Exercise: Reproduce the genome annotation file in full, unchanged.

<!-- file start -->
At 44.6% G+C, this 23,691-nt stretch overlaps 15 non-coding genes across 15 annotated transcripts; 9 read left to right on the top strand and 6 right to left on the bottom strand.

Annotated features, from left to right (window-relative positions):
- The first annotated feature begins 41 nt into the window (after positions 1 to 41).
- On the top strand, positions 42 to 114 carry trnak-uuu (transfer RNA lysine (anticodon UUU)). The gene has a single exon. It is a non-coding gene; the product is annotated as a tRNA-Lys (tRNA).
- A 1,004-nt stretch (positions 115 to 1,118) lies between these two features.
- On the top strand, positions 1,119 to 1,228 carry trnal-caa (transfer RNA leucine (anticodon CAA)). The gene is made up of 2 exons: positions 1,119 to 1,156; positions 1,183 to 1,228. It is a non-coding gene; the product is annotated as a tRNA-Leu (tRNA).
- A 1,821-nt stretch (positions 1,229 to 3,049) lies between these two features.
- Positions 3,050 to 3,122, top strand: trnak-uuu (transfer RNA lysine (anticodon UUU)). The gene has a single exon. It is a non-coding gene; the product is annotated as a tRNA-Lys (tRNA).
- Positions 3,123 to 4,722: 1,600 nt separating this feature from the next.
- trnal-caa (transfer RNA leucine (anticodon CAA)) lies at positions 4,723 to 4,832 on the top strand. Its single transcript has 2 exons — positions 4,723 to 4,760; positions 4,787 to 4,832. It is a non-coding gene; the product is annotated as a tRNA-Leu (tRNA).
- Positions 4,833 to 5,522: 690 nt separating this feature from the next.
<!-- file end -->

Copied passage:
At 44.6% G+C, this 23,691-nt stretch overlaps 15 non-coding genes across 15 annotated transcripts; 9 read left to right on the top strand and 6 right to left on the bottom strand.

Annotated features, from left to right (window-relative positions):
- The first annotated feature begins 41 nt into the window (after positions 1 to 41).
- On the top strand, positions 42 to 114 carry trnak-uuu (transfer RNA lysine (anticodon UUU)). The gene has a single exon. It is a non-coding gene; the product is annotated as a tRNA-Lys (tRNA).
- A 1,004-nt stretch (positions 115 to 1,118) lies between these two features.
- On the top strand, positions 1,119 to 1,228 carry trnal-caa (transfer RNA leucine (anticodon CAA)). The gene is made up of 2 exons: positions 1,119 to 1,156; positions 1,183 to 1,228. It is a non-coding gene; the product is annotated as a tRNA-Leu (tRNA).
- A 1,821-nt stretch (positions 1,229 to 3,049) lies between these two features.
- Positions 3,050 to 3,122, top strand: trnak-uuu (transfer RNA lysine (anticodon UUU)). The gene has a single exon. It is a non-coding gene; the product is annotated as a tRNA-Lys (tRNA).
- Positions 3,123 to 4,722: 1,600 nt separating this feature from the next.
- trnal-caa (transfer RNA leucine (anticodon CAA)) lies at positions 4,723 to 4,832 on the top strand. Its single transcript has 2 exons — positions 4,723 to 4,760; positions 4,787 to 4,832. It is a non-coding gene; the product is annotated as a tRNA-Leu (tRNA).
- Positions 4,833 to 5,522: 690 nt separating this feature from the next.